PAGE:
PAN Correspondence with Federal Minister of Health Regarding Community Action Fund Concerns

Many PAN and allied organizations are now undergoing a sustainability crisis due to the current restructuring of federal funding for community-based HIV and HCV services by the Public Health Agency of Canada (PHAC) and the federal government.  Come April 1st, 2017, key organizations that deliver essential front line HIV, HCV and related services across BC, are at risk of halting or downsizing, as they will no longer be receiving federal funding.  Those slated for “defunding” include (but are not limited to):

  • AIDS Vancouver (Metro Vancouver): Major volunteer support and coordination, resulting in the loss of more than 11,000 volunteer hours annually and consequent loss of a host of volunteer-based prevention, education and support programs
  • ANKORS (Nelson, Cranbrook, east and west Kootenays): HIV, Hepatitis C and other STBBI prevention and education programs in 24 Kootenay communities, peer development work with the Rural Empowered Drug User Network (aimed at “hidden” populations of People Who Inject Drugs), and (in partnership with Living Positive Resource Centre), the Men’s Health Initiative in Kelowna
  • Positive Living BC (Lower Mainland and province-wide): Prison Outreach (assistance, education, release preparation, societal re-integration), annual Positive Gathering of, by and for people living with HIV, and individual advocacy services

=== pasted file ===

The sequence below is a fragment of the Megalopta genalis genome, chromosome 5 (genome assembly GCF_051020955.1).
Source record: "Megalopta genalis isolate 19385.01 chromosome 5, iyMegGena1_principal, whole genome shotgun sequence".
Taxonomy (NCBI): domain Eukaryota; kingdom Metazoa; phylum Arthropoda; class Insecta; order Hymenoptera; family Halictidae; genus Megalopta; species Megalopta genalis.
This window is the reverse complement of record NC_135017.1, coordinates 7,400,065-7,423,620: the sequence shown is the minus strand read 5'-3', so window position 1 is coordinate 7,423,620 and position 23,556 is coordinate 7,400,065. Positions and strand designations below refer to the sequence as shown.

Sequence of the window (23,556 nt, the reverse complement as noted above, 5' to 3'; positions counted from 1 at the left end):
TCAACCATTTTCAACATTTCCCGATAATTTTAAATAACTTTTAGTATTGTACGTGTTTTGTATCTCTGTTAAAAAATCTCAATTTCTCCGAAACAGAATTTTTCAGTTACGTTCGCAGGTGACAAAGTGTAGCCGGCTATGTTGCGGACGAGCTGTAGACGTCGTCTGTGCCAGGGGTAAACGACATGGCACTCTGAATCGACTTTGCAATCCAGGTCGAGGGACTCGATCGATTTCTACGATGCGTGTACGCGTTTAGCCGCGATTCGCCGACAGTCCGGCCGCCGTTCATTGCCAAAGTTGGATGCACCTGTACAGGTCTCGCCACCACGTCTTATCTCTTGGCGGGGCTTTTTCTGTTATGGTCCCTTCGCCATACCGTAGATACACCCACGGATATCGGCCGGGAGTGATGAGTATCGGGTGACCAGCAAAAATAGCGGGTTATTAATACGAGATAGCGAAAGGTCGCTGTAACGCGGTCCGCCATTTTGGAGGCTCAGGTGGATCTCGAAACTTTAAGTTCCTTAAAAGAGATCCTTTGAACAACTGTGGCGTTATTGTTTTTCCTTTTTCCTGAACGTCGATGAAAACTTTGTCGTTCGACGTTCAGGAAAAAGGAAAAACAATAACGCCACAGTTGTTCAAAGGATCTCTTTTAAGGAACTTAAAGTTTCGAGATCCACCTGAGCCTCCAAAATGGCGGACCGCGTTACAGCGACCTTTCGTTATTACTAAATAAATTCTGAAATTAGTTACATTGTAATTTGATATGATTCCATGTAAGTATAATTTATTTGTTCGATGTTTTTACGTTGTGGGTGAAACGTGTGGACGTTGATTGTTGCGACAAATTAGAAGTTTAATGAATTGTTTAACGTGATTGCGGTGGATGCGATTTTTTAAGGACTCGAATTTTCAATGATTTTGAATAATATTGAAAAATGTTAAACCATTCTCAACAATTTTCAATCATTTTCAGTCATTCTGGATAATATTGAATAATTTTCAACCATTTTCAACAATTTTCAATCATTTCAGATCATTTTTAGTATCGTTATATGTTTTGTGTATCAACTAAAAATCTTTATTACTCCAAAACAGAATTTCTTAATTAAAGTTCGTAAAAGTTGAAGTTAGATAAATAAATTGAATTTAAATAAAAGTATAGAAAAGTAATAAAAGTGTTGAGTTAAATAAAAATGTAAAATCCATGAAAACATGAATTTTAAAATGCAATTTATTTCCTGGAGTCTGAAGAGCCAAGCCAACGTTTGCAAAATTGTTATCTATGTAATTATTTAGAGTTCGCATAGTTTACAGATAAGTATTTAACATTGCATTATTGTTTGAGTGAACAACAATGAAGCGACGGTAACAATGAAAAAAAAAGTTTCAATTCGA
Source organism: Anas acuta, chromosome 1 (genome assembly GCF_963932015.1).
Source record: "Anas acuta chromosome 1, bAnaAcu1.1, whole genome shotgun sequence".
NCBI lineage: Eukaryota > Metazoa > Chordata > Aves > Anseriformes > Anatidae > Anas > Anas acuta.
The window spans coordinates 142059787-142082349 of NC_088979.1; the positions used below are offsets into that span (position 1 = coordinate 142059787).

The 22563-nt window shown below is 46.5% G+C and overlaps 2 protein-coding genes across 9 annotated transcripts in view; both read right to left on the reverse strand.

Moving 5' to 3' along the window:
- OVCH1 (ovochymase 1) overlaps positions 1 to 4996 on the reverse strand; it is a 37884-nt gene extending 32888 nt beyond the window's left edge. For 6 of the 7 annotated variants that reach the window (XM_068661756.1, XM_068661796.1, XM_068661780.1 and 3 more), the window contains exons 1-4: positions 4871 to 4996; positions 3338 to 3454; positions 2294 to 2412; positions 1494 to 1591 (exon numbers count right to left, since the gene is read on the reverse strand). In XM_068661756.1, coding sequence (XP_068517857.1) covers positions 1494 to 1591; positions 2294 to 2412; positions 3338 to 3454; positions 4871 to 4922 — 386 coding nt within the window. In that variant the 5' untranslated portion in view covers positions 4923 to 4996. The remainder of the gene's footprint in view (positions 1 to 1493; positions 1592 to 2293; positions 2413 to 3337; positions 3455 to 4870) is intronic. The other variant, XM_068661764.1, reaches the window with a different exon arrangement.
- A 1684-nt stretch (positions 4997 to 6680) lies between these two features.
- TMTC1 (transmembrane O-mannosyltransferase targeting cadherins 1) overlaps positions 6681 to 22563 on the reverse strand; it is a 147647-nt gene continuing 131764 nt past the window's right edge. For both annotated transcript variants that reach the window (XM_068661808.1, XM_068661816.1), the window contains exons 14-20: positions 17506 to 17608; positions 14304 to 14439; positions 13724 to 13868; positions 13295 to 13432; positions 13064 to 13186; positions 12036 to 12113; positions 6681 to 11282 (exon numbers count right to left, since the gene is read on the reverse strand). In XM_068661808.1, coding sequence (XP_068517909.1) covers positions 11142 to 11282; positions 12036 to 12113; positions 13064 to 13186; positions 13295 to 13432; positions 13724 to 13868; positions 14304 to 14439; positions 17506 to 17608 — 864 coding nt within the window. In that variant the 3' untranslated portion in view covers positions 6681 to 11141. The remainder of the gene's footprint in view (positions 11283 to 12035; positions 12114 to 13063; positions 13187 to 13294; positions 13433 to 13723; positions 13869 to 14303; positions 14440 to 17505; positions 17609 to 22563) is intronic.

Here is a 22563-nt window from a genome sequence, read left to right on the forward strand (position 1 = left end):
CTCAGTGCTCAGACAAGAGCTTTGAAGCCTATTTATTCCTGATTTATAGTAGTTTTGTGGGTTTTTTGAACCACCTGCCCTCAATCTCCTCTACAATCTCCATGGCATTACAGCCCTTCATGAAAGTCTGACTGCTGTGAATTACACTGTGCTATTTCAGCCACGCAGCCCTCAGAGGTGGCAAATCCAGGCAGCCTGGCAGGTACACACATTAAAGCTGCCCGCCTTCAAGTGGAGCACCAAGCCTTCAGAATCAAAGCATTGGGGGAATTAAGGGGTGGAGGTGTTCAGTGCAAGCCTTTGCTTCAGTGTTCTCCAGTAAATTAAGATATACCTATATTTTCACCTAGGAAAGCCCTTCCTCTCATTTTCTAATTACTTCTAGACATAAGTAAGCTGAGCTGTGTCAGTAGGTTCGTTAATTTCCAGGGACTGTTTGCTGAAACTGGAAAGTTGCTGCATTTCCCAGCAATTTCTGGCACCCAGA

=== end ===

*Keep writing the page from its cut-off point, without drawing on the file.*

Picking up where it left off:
• Positive Living Fraser Valley (Abbotsford and area) and Lookout Emergency Aid Society (Surrey): Drop-in centre, support groups, counselling, food (food bank, hampers and weekly lunch), HIV/HCV education, medical transport – and possible total closure of PLFV
  • Positive Living North (Prince George and area): The widely praised “Fire Pit” Program, a low barrier drop-in for those living with and at risk of HIV and HCV, the majority of whom are Indigenous
  • Positive Women’s Network (Lower Mainland and province-wide): Direct service programs (food program, lunch-and-learns, hot meals, one on one counselling, peer mentorship), retreats, and education resource creation — and possible total agency closure
  • Red Road HIV/AIDS Network (Province-wide): “Bloodlines” magazine, a full-color magazine featuring Aboriginal Persons Living with HIV/AIDS where they can share their personal experiences, discuss issues affecting them, and offer advice and suggestions to their peers

Meanwhile, other groups, such as the Pacific Hepatitis C Network and HepCBC (devoted to HCV related issues including prevention, treatment access and supports for people living with HCV), will continue to not receive any funding under the new funding regime.  With approximately 80,000 people living with HCV in BC, this too is of great concern. 

All told, this represents a critical loss of regional capacity, expertise and infrastructure, a significant potential loss for the domestic response to HIV and HCV here in BC!  Also, particularly alarming, given that here in BC we are in a state of a public health emergency and some of the organizations not being funded are key players in responding to the overdose crisis.

On November 2nd, a letter was sent from PAN to the federal Minister of Health, Dr. Philpott, which outlined our shared concerns. You can see that letter by clicking here.

On December 13th we received Dr. Philpott’s response. To see the letter from the Minister of Health, click here.